So how does on fix that issue? Well, one can’t. Pidgin (libpurple) doesn’t seem to have any way to alias a user who isn’t on the buddylist. So I have no way to simplify the display of Bob’s full id into the simple nick of “Bob”.
I would definitely appreciate feedback on this, especially if someone knows of a workaround for this issue. The biggest problem is that I don’t see any existing protocols which would need to do something like this, and hence I have no examples from which to draw ideas.

CyanChat 1.4 for Pidgin

Haven’t worked on this for a while, and since it’s mostly complete I hadn’t made any large changes. However, there are always the small annoying glitches that you keep promising to fix and never actually do. Hence, we have a new release of pidgin-cyanchat! :D

Major new features include:

  • /rot13 command to “encrypt” chat
  • !version now reports “libpurple” rather than “Pidgin”
  • Fixes for pipe characters in messages
  • Fixes for > and < in chat messages
  • The default port has been changed to the main server (1812)

The full changelog is available at Google Code.

A huge thanks to Chucker for working on an Adium extension using this plugin, and thanks to vaaht for testing and reporting the !version issue.

pidgin-cyanchat: Go forth and download. (Windows installer, and Debian installer for 32 and 64 bit)

pidgin-cyanchat v1.0

Today I’ve finally gotten the plugin to a point where I’m fairly happy with the result. It works well in Pidgin, it also works well over SSH with Finch. Chatting, PM’ing, and logging in and out are all fully supported (as far as I can tell).

The biggest issue in getting it done was the userlist handling. My original concept was “Cho sends us a userlist, we clear the chat users and fill it in again”. It worked well enough in Pidgin. In Finch however, the entire userlist was sent to the chat every time that it was updated. Considering that one person logging on generates two userlist refreshes, it got pretty annoying and made conversation difficult.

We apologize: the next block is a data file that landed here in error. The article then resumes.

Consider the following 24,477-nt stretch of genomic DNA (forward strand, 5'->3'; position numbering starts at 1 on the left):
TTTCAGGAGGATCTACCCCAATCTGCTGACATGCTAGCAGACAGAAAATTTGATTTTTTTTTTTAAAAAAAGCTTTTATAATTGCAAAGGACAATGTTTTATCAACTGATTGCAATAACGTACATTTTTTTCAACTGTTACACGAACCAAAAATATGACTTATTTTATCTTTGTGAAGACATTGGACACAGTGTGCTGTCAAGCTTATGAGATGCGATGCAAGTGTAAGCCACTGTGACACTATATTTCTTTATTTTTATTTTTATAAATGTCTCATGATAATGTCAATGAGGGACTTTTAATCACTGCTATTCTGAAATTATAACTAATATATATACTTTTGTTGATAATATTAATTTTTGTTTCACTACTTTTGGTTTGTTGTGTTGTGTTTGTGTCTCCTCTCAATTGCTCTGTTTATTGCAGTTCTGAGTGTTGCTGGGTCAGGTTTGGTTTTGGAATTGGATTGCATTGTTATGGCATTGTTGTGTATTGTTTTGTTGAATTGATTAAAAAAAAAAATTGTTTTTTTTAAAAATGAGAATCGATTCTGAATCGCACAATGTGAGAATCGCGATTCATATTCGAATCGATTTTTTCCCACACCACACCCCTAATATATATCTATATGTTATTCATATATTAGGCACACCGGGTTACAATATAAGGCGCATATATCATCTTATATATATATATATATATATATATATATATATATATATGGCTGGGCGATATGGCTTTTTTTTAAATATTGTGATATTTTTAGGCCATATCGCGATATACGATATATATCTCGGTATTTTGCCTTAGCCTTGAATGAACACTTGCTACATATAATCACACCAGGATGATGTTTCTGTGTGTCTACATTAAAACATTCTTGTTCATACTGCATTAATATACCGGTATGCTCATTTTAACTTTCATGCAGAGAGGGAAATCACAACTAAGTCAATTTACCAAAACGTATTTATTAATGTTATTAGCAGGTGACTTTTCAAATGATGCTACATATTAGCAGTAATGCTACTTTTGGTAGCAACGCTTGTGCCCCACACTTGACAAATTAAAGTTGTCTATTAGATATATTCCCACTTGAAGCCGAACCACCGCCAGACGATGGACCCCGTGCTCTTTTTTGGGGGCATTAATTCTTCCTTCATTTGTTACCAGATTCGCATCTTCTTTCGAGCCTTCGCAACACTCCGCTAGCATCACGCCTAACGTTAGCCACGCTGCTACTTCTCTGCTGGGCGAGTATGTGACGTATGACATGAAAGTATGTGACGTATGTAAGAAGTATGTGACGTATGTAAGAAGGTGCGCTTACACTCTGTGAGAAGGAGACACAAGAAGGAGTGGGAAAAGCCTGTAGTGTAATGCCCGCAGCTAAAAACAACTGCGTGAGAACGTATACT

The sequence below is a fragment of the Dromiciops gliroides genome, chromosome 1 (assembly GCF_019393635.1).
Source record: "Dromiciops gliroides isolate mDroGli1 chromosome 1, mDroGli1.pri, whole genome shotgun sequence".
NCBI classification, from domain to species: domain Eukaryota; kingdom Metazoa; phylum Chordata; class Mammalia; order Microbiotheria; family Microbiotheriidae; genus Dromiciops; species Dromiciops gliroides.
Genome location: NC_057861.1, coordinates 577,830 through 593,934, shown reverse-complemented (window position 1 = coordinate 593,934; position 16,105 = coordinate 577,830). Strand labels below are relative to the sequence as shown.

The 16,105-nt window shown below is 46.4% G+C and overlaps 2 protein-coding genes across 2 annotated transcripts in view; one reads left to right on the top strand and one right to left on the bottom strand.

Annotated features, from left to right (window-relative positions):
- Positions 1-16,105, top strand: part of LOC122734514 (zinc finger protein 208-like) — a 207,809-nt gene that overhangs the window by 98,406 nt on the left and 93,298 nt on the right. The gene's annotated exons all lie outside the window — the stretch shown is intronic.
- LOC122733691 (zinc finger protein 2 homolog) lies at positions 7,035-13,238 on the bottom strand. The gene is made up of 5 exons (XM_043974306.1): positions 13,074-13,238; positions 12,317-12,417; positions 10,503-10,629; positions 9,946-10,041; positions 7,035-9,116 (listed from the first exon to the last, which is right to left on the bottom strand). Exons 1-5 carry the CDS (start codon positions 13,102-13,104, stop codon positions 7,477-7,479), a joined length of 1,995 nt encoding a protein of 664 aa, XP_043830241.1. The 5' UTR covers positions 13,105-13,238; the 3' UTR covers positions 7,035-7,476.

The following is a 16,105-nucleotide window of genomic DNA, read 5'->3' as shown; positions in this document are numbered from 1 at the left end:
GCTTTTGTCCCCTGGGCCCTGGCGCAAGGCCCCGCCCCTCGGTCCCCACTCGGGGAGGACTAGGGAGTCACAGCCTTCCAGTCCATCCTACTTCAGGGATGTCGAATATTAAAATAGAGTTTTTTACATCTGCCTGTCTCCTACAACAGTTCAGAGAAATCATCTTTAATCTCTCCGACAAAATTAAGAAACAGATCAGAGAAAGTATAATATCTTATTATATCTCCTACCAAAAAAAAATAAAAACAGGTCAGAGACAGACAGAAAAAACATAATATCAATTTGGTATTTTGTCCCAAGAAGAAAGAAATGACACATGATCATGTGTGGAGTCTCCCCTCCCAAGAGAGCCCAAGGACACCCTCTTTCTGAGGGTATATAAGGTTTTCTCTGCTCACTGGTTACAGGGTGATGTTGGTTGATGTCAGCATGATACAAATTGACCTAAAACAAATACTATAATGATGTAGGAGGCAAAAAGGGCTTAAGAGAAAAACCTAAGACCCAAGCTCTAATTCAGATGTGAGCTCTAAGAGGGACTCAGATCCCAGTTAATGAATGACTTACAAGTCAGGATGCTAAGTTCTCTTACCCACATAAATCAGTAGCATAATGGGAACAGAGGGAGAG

My new concept used a diff method, and also tried to guess when users changed their names. CyanChat doesn’t have an actual rename command, so it displays it as a new link in… The headaches and random bugs that came along with guessing at renaming users were quite fun, and quite annoying to debug. With Nadnerb’s help, I finally found a better method of handling renames and implemented it.

So, currently there is a source build, and a build for Ubuntu i386. I’m working on getting a good method to cross compile for Windows and x64.

pidgin-cyanchat homepage

Oh, did I mention that Pidgin 2.5.0 is out? Finally got some good MSN support (albeit somewhat buggy and crash-prone) :P

CyanChat + Pidgin

Ever since I started using Pidgin, I’ve dreamed of having all of my chat protocols working flawlessly in a single program. Recently, I’ve found a Skype for Pidgin plugin, and a Facebook Chat for Pidgin plugin. With those as inspiration, I finally started on my CyanChat plugin for Pidgin.

I have a bit of a history with the CyanChat protocol. I wrote a server and client in C# a year or so ago. Those came to a conclusion when I started using Linux more and couldn’t run the C# programs. LordAndy had started a project to rewrite the popular Magenta client using cross-platform wxWidgets code, and I used and added to wxMagenta. I’ve also written my own enhanced protocol, and started various projects involving that new specification.

CyanChat for Pidgin has support for signing in, joining the chat room, and sending/receiving chat. I tend to commit often (usually so that I have something to fall back upon if I break it), so new features should be fairly easy to access.

Also, if you are a Mac or Window person, and feel like compiling it, please send me an email. I’m fairly sure that it should work on Windows, but I’m curious as to whether it would support Adium. I also have no way of compiling for either of those architectures, so any offers are welcome.